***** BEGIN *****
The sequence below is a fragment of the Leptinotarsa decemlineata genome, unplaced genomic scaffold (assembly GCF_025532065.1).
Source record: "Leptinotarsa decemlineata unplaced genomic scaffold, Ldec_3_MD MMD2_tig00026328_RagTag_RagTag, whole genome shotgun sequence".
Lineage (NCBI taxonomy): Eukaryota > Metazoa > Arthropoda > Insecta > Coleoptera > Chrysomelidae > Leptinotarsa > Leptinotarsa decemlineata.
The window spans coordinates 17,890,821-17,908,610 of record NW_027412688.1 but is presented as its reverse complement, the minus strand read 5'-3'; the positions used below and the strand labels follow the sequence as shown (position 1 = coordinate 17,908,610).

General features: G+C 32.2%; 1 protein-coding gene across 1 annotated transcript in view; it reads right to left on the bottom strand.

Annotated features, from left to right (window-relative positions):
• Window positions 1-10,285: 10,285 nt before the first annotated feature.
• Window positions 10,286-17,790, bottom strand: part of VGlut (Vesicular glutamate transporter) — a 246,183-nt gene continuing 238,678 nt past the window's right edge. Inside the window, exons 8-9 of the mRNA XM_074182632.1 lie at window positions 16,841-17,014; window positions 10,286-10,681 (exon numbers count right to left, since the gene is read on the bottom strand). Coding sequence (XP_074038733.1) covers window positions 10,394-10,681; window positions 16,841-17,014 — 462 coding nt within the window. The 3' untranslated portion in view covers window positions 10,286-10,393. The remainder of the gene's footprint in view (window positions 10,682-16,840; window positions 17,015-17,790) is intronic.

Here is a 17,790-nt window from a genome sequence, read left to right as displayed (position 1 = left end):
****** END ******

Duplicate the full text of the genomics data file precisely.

The sequence below is a fragment of the Leptinotarsa decemlineata genome, unplaced genomic scaffold (assembly GCF_025532065.1).
Source record: "Leptinotarsa decemlineata unplaced genomic scaffold, Ldec_3_MD MMD2_tig00026328_RagTag_RagTag, whole genome shotgun sequence".
Lineage (NCBI taxonomy): Eukaryota > Metazoa > Arthropoda > Insecta > Coleoptera > Chrysomelidae > Leptinotarsa > Leptinotarsa decemlineata.
The window spans coordinates 17,890,821-17,908,610 of record NW_027412688.1 but is presented as its reverse complement, the minus strand read 5'-3'; the positions used below and the strand labels follow the sequence as shown (position 1 = coordinate 17,908,610).

General features: G+C 32.2%; 1 protein-coding gene across 1 annotated transcript in view; it reads right to left on the bottom strand.

Annotated features, from left to right (window-relative positions):
• Window positions 1-10,285: 10,285 nt before the first annotated feature.
• Window positions 10,286-17,790, bottom strand: part of VGlut (Vesicular glutamate transporter) — a 246,183-nt gene continuing 238,678 nt past the window's right edge. Inside the window, exons 8-9 of the mRNA XM_074182632.1 lie at window positions 16,841-17,014; window positions 10,286-10,681 (exon numbers count right to left, since the gene is read on the bottom strand). Coding sequence (XP_074038733.1) covers window positions 10,394-10,681; window positions 16,841-17,014 — 462 coding nt within the window. The 3' untranslated portion in view covers window positions 10,286-10,393. The remainder of the gene's footprint in view (window positions 10,682-16,840; window positions 17,015-17,790) is intronic.

Here is a 17,790-nt window from a genome sequence, read left to right as displayed (position 1 = left end):